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Mining in the Arctic

Because of climate change, the Arctic ice cap is melting more and faster than ever before. Some climate experts believe the Arctic may be ice free in summer in the next few years. As this area is released from the ice, many countries and companies around the world plan to mine for oil, gas and other minerals there. But should they be allowed to?

A diamond mine in the Canadian arctic
Photo Trevor MacInnis

The very idea of mining in Arctic regions is highly controversial, as it would mean changing one of the last places on earth untouched by humans, risking delicate ecosystems that are already being 
 affected by climate change.

Millions of years ago, the land under the North Pole was a tropical forest - perfect conditions for the creation of fossil fuels. When "easy to mine" oil and gas become harder to find, the pressure mounts to look in more difficult, extreme environments, such as the Arctic. But in any extreme environment, the risks of accidents and the difficulties of cleaning up any spills become very much harder to control.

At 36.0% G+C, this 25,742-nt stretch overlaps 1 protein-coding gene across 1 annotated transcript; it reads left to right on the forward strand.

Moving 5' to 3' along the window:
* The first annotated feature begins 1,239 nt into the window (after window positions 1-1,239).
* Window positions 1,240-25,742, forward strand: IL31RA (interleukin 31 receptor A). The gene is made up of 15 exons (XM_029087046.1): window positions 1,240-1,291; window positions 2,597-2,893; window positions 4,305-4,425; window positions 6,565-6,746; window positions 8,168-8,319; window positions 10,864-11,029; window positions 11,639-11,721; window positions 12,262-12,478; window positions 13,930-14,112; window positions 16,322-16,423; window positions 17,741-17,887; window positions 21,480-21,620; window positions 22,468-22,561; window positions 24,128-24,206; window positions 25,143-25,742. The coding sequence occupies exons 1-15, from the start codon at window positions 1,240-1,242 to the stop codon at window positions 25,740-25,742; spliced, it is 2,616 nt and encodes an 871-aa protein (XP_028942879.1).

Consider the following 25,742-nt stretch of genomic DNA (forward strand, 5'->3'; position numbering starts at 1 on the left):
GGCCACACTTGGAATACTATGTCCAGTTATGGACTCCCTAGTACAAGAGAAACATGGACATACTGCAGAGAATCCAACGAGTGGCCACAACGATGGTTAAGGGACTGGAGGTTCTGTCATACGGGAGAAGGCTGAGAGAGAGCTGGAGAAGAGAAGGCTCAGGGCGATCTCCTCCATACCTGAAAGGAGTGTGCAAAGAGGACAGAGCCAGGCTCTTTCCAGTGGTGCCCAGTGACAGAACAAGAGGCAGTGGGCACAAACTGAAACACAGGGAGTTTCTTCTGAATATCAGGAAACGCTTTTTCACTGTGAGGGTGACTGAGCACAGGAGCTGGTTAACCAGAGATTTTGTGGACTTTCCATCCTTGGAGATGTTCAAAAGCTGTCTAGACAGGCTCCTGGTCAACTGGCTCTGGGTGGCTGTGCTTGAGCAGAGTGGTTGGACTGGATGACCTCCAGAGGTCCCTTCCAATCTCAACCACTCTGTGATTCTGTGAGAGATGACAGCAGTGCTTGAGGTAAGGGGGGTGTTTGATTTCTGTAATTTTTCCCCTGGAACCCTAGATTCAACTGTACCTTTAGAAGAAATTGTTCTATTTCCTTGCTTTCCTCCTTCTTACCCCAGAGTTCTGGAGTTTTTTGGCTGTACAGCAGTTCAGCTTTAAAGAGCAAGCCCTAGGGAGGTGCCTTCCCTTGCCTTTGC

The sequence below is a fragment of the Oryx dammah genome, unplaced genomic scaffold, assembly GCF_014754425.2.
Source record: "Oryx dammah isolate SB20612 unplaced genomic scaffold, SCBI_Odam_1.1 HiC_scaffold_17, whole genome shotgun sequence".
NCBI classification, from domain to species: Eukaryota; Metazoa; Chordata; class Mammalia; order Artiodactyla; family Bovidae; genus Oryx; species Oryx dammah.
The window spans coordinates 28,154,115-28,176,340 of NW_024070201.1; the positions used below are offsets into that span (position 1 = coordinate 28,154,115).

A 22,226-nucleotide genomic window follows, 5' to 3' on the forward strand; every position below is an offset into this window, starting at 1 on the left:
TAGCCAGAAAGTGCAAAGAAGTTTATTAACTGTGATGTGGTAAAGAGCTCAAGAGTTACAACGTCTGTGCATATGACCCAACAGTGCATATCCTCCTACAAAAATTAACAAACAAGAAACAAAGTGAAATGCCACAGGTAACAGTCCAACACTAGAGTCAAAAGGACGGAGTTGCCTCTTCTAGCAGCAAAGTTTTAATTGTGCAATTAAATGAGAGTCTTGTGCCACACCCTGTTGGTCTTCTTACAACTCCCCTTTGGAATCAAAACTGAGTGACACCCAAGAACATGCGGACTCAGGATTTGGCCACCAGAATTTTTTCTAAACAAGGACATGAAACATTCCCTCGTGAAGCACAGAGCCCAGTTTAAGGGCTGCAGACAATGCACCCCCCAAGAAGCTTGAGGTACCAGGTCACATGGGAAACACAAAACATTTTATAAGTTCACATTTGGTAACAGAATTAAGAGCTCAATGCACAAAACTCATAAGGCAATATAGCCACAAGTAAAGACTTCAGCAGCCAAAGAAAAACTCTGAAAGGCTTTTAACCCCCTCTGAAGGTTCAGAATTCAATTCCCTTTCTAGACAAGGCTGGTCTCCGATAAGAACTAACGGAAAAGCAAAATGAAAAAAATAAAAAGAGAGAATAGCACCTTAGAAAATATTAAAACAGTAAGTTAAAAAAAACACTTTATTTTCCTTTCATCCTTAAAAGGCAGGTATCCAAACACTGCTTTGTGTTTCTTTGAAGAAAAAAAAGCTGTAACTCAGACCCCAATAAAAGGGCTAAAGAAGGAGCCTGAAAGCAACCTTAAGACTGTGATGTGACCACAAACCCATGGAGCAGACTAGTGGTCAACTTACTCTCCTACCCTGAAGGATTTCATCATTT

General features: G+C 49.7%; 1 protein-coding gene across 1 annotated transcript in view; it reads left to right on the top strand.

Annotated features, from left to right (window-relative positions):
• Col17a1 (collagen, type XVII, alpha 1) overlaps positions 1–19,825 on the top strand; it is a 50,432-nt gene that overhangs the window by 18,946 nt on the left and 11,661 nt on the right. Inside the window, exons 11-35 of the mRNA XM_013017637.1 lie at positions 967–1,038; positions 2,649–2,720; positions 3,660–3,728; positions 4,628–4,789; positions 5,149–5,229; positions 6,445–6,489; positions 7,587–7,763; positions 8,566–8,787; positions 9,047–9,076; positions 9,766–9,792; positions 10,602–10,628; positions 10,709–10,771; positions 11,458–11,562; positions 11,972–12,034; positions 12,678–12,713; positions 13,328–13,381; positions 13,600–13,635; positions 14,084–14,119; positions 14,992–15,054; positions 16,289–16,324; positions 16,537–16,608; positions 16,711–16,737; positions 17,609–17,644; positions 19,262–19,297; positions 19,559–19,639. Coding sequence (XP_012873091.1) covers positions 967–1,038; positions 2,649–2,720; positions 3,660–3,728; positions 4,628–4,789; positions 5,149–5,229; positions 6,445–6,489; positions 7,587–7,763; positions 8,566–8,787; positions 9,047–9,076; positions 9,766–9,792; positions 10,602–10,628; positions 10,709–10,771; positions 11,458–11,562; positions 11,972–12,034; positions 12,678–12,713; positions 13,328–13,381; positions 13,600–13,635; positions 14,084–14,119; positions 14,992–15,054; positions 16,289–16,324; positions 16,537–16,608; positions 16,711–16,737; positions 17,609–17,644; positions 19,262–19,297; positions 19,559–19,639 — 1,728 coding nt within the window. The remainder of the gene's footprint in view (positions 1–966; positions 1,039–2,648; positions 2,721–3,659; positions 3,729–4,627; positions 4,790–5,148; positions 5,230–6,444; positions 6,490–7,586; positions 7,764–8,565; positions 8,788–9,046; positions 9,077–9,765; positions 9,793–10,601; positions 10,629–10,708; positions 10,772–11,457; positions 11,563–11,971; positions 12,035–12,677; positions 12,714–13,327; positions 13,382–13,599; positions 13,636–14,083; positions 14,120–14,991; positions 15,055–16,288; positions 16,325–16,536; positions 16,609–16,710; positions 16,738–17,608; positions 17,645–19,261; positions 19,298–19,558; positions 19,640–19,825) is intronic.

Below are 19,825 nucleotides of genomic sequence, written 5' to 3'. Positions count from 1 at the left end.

In 1989, the Exxon Valdez tanker ran aground in Prince William Sound, Alaska, causing a local ecological disaster. Oil from that incident can still be found on the beaches there over  20 years later.

The Arctic seas are only relatively calm for a short period in summer each year. Outside of these times, the sea is too rough for drilling rigs to safely work without great risks to human safety and of spillage.

 Read the last 3 paragraphs of this article, which describes the difficulties that Shell had when they tried to drill for oil in the Arctic seas in Sept 2012.

Next: Energy security - why go to all this trouble?

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